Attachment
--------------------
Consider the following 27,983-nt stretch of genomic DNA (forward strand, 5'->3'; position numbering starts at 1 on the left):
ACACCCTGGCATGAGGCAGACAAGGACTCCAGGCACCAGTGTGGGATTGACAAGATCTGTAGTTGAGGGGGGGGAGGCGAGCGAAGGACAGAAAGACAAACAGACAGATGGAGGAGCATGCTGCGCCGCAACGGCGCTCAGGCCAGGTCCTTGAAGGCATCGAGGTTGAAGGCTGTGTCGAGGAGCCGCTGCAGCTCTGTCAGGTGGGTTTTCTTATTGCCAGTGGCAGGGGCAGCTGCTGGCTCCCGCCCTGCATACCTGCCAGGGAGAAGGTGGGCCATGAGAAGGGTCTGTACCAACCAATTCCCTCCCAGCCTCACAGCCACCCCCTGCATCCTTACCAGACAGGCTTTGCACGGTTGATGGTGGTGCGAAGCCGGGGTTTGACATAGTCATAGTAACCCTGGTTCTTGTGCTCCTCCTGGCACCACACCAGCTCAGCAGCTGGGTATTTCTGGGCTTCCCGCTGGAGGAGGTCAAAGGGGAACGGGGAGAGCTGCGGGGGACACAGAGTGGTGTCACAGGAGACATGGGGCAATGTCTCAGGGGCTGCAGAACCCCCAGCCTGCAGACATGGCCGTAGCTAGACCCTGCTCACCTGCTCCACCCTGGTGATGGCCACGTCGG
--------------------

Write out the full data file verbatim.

Consider the following 27,983-nt stretch of genomic DNA (forward strand, 5'->3'; position numbering starts at 1 on the left):
ACACCCTGGCATGAGGCAGACAAGGACTCCAGGCACCAGTGTGGGATTGACAAGATCTGTAGTTGAGGGGGGGGAGGCGAGCGAAGGACAGAAAGACAAACAGACAGATGGAGGAGCATGCTGCGCCGCAACGGCGCTCAGGCCAGGTCCTTGAAGGCATCGAGGTTGAAGGCTGTGTCGAGGAGCCGCTGCAGCTCTGTCAGGTGGGTTTTCTTATTGCCAGTGGCAGGGGCAGCTGCTGGCTCCCGCCCTGCATACCTGCCAGGGAGAAGGTGGGCCATGAGAAGGGTCTGTACCAACCAATTCCCTCCCAGCCTCACAGCCACCCCCTGCATCCTTACCAGACAGGCTTTGCACGGTTGATGGTGGTGCGAAGCCGGGGTTTGACATAGTCATAGTAACCCTGGTTCTTGTGCTCCTCCTGGCACCACACCAGCTCAGCAGCTGGGTATTTCTGGGCTTCCCGCTGGAGGAGGTCAAAGGGGAACGGGGAGAGCTGCGGGGGACACAGAGTGGTGTCACAGGAGACATGGGGCAATGTCTCAGGGGCTGCAGAACCCCCAGCCTGCAGACATGGCCGTAGCTAGACCCTGCTCACCTGCTCCACCCTGGTGATGGCCACGTCGG